Names Of A Few Common Moves

Nothing profound, but hopefully useful to somebody?


I’m pretty sure the english term for “hane” is “turn”, though that’s also used to refer to the solidly connected one which makes a full triangle.

I have only heard it used when the stones are solidly connected. Are you sure that term can be used for a hane as well?
If turn can be used for both, is there another term for turn that can only be used for solidly connected stones?

Oops. I meant “bend”. “Turn” is used exclusively for the solid case, but “bend” is sometimes used for both.

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Since this also is sometimes described as “bend around” or “turn around”, I agree with Bill Spight’s comment that it’s easier to use the well-established hane to avoid confusion.


Another distinction to note: a jump is typically used to refer to movement toward the center (perpendicular to the nearest edge), while extension is typically used to refer to movement along (parallel to) an edge. See also:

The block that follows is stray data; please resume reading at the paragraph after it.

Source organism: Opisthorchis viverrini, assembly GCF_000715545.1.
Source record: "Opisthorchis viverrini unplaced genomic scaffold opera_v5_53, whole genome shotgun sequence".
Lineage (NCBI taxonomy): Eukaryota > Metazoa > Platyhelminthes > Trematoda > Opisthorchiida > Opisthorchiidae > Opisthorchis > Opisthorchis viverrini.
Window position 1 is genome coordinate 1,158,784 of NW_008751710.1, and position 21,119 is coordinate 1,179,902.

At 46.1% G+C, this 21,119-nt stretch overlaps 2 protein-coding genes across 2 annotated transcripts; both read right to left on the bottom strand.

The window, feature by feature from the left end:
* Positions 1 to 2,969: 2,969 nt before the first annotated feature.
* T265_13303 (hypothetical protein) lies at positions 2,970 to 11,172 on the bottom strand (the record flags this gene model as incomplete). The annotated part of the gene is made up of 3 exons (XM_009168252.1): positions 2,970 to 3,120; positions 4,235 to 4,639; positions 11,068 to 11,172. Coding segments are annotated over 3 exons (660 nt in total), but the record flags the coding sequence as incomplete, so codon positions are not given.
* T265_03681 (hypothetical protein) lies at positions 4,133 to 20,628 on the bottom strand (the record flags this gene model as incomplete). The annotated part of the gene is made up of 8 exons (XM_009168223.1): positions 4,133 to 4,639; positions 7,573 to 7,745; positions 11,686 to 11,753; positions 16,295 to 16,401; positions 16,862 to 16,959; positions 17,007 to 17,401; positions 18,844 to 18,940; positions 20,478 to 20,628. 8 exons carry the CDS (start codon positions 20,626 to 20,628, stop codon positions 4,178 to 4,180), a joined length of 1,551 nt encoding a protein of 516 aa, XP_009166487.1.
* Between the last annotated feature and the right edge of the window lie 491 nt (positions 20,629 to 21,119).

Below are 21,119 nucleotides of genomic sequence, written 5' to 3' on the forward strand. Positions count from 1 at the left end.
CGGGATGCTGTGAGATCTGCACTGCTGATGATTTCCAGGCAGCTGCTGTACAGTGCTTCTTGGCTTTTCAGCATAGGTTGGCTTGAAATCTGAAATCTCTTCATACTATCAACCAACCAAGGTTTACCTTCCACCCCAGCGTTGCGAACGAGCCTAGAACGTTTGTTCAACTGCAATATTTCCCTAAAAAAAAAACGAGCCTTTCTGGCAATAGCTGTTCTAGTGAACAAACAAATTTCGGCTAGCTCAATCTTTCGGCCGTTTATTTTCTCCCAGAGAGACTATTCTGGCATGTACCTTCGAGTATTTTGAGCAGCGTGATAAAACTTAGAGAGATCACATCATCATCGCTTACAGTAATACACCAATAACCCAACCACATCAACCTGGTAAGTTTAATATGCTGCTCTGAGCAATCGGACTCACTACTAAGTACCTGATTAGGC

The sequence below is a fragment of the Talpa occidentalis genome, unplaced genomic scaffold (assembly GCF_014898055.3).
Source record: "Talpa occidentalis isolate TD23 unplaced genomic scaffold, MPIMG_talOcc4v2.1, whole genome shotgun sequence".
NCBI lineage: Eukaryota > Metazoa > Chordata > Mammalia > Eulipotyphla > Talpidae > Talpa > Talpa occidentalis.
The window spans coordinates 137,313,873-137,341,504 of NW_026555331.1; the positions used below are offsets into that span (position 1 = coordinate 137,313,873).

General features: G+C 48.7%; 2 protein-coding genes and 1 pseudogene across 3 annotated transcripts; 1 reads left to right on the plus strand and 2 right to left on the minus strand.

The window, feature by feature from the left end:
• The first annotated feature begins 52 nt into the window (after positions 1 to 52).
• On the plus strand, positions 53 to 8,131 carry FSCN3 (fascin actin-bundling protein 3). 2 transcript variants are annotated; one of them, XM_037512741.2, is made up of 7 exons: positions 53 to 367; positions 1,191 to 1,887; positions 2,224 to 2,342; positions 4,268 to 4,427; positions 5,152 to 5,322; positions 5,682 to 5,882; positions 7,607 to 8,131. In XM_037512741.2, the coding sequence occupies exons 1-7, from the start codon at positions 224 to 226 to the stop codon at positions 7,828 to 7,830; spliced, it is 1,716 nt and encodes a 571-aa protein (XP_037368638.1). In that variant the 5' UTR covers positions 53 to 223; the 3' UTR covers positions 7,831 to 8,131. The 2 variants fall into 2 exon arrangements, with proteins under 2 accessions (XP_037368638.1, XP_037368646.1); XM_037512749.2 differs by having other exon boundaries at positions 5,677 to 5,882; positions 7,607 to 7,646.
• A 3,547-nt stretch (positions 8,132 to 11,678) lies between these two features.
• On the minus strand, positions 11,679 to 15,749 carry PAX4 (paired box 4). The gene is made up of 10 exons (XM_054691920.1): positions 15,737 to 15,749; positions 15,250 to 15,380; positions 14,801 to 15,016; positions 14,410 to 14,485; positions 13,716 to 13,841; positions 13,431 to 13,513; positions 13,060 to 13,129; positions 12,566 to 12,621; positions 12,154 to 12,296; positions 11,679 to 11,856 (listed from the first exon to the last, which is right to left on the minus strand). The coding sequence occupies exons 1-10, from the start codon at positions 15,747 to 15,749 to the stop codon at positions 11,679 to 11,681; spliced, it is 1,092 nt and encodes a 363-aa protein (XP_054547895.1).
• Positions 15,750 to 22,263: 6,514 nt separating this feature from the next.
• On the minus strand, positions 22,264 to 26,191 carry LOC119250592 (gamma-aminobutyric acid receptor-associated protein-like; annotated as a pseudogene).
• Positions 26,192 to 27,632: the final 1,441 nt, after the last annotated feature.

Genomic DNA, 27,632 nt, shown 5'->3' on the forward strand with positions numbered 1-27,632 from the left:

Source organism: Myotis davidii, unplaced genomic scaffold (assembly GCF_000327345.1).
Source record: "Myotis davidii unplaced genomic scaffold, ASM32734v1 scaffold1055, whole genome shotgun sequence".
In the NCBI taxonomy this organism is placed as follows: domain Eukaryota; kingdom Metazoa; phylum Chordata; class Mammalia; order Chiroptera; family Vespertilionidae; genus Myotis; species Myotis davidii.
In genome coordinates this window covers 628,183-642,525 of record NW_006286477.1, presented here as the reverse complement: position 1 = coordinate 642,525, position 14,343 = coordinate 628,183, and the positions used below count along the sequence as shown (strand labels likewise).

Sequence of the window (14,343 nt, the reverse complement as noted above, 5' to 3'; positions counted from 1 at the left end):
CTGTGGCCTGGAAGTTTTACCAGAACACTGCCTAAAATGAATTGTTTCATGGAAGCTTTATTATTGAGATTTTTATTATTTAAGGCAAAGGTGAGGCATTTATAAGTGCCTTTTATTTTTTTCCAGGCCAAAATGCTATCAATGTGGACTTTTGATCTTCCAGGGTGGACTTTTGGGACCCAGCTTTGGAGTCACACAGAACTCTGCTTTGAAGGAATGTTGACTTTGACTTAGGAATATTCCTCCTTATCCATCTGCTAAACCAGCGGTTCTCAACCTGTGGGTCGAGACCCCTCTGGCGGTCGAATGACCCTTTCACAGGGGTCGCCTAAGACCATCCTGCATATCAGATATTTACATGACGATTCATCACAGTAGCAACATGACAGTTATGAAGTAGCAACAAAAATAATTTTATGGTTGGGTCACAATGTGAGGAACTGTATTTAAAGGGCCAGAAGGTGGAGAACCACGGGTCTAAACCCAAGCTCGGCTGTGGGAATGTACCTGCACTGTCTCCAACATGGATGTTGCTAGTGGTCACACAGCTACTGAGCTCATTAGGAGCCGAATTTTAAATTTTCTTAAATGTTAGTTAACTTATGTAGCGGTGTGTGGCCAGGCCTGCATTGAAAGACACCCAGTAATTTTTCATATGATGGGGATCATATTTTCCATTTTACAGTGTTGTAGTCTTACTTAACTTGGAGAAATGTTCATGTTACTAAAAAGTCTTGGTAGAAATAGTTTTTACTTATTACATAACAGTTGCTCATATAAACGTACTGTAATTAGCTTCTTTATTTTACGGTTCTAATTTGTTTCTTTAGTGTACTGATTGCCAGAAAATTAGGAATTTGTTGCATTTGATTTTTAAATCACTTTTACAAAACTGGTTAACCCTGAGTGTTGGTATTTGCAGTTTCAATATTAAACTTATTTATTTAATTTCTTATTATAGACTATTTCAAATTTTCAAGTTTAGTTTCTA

However, these conventions aren’t universal. For example, a Monkey Jump is actually an example of a slide.


There are some terms from here that I’ve rarely or never heard used but are useful nevertheless, and could be worthwhile to know:

Bo-tsugi / pole connection: Connection of a one-space jump into a solid three-in-a-row
Fukurami / bulge: Making a tiger’s mouth over the opponent’s stones
Guzumi: A bad shape that is good in context
Hanedashi: A hane that invites a crosscut
Kikasare: Seems to mean a passive response
Maido: Seems to means a shape where a single third line stone is atari’d towards the edge from above
Souba: An even and reasonable sequence


Fukurami / bulge: Making a tiger’s mouth over the opponent’s stones

Claire explained the Chinese equivalents of this term at Important Philosophical Questions + POLLS - #998 by claire_yang

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Is there a word for the kind of word which means something simple, but no-one knows it does, so if it is ever used the reader will definitely have to look it up?

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A hermeneuticism?

That would imply intentional obscurity, though.


Bugcat… our own resident hermeneutic!

(BTW “aglet” is in that set of words … my friend has an aglet maker! True fact!)


It seems that this word applies to itself (autological).